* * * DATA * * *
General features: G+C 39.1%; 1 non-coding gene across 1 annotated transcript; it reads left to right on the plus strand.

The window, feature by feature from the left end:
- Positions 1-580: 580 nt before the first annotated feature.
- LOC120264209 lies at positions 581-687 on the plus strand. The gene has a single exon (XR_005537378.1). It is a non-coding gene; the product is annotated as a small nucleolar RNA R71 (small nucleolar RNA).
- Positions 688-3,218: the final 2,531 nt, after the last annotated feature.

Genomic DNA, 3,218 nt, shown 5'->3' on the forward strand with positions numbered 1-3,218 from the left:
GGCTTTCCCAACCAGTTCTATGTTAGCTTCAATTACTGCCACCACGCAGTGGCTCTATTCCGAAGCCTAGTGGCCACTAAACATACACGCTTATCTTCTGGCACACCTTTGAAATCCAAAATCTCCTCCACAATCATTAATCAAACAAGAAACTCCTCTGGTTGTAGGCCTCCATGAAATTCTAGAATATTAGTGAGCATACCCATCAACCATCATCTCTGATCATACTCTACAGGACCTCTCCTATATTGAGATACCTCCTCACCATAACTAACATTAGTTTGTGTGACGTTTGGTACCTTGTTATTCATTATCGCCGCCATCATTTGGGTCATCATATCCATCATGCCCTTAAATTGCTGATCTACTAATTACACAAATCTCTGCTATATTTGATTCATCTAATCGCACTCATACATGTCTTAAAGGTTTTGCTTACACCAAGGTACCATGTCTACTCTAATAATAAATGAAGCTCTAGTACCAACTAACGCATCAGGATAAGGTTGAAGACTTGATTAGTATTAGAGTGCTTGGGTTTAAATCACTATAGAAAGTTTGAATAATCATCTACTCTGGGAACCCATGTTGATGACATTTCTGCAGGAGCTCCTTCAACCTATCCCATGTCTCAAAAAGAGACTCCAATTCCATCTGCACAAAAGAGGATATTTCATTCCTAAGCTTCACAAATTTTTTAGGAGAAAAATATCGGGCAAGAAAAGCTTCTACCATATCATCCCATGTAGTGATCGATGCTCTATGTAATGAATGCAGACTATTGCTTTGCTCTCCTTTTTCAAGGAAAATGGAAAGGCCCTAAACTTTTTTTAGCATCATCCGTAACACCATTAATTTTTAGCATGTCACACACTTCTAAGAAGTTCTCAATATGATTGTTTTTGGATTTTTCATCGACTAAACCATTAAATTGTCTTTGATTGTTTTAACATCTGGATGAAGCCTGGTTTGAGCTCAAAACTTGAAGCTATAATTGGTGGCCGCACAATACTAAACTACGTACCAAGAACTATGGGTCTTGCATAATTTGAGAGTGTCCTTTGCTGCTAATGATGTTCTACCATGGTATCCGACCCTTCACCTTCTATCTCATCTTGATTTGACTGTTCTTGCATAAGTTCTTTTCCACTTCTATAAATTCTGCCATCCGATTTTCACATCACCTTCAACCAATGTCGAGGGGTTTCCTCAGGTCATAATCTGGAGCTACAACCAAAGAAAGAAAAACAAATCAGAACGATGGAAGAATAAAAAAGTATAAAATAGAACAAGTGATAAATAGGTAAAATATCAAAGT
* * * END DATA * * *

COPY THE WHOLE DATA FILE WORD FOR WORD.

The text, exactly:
General features: G+C 39.1%; 1 non-coding gene across 1 annotated transcript; it reads left to right on the plus strand.

The window, feature by feature from the left end:
- Positions 1-580: 580 nt before the first annotated feature.
- LOC120264209 lies at positions 581-687 on the plus strand. The gene has a single exon (XR_005537378.1). It is a non-coding gene; the product is annotated as a small nucleolar RNA R71 (small nucleolar RNA).
- Positions 688-3,218: the final 2,531 nt, after the last annotated feature.

Genomic DNA, 3,218 nt, shown 5'->3' on the forward strand with positions numbered 1-3,218 from the left:
GGCTTTCCCAACCAGTTCTATGTTAGCTTCAATTACTGCCACCACGCAGTGGCTCTATTCCGAAGCCTAGTGGCCACTAAACATACACGCTTATCTTCTGGCACACCTTTGAAATCCAAAATCTCCTCCACAATCATTAATCAAACAAGAAACTCCTCTGGTTGTAGGCCTCCATGAAATTCTAGAATATTAGTGAGCATACCCATCAACCATCATCTCTGATCATACTCTACAGGACCTCTCCTATATTGAGATACCTCCTCACCATAACTAACATTAGTTTGTGTGACGTTTGGTACCTTGTTATTCATTATCGCCGCCATCATTTGGGTCATCATATCCATCATGCCCTTAAATTGCTGATCTACTAATTACACAAATCTCTGCTATATTTGATTCATCTAATCGCACTCATACATGTCTTAAAGGTTTTGCTTACACCAAGGTACCATGTCTACTCTAATAATAAATGAAGCTCTAGTACCAACTAACGCATCAGGATAAGGTTGAAGACTTGATTAGTATTAGAGTGCTTGGGTTTAAATCACTATAGAAAGTTTGAATAATCATCTACTCTGGGAACCCATGTTGATGACATTTCTGCAGGAGCTCCTTCAACCTATCCCATGTCTCAAAAAGAGACTCCAATTCCATCTGCACAAAAGAGGATATTTCATTCCTAAGCTTCACAAATTTTTTAGGAGAAAAATATCGGGCAAGAAAAGCTTCTACCATATCATCCCATGTAGTGATCGATGCTCTATGTAATGAATGCAGACTATTGCTTTGCTCTCCTTTTTCAAGGAAAATGGAAAGGCCCTAAACTTTTTTTAGCATCATCCGTAACACCATTAATTTTTAGCATGTCACACACTTCTAAGAAGTTCTCAATATGATTGTTTTTGGATTTTTCATCGACTAAACCATTAAATTGTCTTTGATTGTTTTAACATCTGGATGAAGCCTGGTTTGAGCTCAAAACTTGAAGCTATAATTGGTGGCCGCACAATACTAAACTACGTACCAAGAACTATGGGTCTTGCATAATTTGAGAGTGTCCTTTGCTGCTAATGATGTTCTACCATGGTATCCGACCCTTCACCTTCTATCTCATCTTGATTTGACTGTTCTTGCATAAGTTCTTTTCCACTTCTATAAATTCTGCCATCCGATTTTCACATCACCTTCAACCAATGTCGAGGGGTTTCCTCAGGTCATAATCTGGAGCTACAACCAAAGAAAGAAAAACAAATCAGAACGATGGAAGAATAAAAAAGTATAAAATAGAACAAGTGATAAATAGGTAAAATATCAAAGT